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A box contains 3 red, 3 purple, 5 green, and 7 blue marbles. 2 marbles are selected from the box without replacement. What is the probability that you choose both marbles to be red or both marbles to be purple.

So far, I have figured out (I think):

$$\text{ Probability of both red }= \frac{3}{\binom{18}{2}} = \frac{3}{(\frac{18!}{2!16!})} = \frac{3}{153}$$

Is this correct?

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You are correct. Another way to compute it:

Let $A_i$ be the event in which the $i$-th ball you grab is red. For the first ball you choose, you have $3$ red marbles out of a total of $18$. Therefore,

$$P(A_1) = \frac{3}{18}.$$

For the second marble you grab, given that you already took a red one, that is, given $A_1$, you have $2$ red balls out of a total of $17$, then

$$P(A_2 \mid A_1) = \frac{2}{17}.$$

Finally,

$$P(A_1 \cap A_2) = P(A_1)P(A_2 \mid A_1) = \frac{3}{18}\frac{2}{17} = \frac{1}{51}.$$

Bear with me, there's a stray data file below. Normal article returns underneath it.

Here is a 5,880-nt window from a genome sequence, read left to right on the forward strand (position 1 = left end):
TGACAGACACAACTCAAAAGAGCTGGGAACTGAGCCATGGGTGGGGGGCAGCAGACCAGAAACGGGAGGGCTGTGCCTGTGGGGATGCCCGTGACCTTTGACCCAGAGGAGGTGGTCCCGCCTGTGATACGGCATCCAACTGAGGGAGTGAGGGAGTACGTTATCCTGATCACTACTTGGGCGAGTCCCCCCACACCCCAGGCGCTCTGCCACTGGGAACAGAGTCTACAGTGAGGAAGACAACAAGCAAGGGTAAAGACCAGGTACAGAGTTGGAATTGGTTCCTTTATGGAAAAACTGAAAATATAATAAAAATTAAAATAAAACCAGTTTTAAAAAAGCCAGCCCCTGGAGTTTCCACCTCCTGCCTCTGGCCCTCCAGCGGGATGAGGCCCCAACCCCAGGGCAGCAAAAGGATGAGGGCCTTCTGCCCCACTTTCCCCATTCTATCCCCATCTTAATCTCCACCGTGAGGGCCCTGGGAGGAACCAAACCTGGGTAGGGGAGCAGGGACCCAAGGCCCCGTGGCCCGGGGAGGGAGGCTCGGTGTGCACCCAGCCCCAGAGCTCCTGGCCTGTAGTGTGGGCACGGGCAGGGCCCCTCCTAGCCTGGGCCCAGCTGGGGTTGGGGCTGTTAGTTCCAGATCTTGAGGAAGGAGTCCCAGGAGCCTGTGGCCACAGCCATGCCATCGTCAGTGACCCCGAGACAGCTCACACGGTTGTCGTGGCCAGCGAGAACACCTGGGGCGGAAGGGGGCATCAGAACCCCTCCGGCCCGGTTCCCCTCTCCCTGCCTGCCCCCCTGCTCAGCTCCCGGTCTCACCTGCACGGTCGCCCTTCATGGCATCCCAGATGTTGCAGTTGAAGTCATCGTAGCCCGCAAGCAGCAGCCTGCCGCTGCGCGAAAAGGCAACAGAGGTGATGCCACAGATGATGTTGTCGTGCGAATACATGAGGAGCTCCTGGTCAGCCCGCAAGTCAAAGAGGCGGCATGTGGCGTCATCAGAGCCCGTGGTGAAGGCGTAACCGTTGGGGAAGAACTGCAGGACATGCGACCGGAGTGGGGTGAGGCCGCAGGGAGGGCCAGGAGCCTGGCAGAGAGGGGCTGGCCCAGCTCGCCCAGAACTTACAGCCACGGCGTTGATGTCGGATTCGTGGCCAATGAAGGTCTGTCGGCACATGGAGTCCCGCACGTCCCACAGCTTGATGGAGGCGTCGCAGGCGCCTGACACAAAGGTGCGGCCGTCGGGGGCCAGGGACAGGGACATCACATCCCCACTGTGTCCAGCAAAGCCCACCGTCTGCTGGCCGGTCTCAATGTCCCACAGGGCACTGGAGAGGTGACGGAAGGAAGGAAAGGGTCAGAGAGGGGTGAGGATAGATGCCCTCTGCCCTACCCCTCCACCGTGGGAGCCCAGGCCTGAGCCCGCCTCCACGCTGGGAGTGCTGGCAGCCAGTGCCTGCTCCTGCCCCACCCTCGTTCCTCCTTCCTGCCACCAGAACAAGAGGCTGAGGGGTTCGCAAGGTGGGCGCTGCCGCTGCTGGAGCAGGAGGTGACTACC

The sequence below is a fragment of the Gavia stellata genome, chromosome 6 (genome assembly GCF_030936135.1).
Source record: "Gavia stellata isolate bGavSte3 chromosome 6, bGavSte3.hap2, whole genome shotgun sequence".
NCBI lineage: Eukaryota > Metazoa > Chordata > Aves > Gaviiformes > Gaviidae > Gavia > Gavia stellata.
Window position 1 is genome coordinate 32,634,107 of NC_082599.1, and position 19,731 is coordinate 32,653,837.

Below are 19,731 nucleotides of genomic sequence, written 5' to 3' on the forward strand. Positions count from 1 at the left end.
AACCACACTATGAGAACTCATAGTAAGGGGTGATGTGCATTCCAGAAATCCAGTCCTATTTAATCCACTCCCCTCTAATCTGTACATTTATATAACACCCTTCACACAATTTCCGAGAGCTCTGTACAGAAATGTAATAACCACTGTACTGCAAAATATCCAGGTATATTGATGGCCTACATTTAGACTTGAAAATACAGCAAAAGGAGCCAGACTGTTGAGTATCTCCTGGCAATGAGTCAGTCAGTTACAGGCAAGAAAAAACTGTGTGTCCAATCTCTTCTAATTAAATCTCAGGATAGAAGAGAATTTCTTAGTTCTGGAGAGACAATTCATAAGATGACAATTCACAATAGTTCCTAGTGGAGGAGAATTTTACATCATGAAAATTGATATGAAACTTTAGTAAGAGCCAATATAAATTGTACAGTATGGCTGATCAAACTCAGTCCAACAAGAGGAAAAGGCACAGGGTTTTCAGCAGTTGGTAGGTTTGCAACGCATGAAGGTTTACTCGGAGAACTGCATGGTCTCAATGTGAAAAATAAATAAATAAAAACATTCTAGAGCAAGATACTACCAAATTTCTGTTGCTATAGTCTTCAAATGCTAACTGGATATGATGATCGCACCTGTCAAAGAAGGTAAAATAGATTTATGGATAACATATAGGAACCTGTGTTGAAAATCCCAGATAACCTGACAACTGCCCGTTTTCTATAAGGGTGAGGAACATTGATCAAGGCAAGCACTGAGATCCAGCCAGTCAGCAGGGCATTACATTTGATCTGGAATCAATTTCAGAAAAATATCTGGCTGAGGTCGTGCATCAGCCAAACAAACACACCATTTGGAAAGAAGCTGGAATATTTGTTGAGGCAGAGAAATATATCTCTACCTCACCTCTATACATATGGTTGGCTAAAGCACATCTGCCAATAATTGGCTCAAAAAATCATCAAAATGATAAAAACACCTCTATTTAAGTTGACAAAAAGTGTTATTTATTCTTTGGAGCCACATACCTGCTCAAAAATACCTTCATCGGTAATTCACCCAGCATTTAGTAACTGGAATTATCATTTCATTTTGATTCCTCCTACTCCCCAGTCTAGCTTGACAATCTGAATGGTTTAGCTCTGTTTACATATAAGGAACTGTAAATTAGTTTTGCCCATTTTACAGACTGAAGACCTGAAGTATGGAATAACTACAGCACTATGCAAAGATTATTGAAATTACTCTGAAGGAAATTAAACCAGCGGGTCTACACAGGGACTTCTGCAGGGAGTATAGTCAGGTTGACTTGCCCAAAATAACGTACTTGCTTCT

You can use the same reasoning to compute for the purple ones and then add those probabilities.

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Actually, the total number of ways for both marbles to be red or both to be purple is $3*2+3*2=12$. Then it would be $\frac{12}{\dbinom{18}{2}}$=$\frac{12}{153}$=$\boxed{\frac{4}{51}}$, I believe. So for just both red, it would be 6 ways, not 3.

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    $\begingroup$ Division by $\binom{18}{2}$ implies that combinations, not permutations, are being considered. So there are $3$ combinations of red balls, not $3\times2$. Or if you consider perms, then $\frac{3\times2}{18\times17}$, which is $1/51$. In your interpretation of the question, you are correct to add "red" and "purple" probabilities as these are mutually exclusive. $\endgroup$ – Marconius Nov 17 '15 at 21:35

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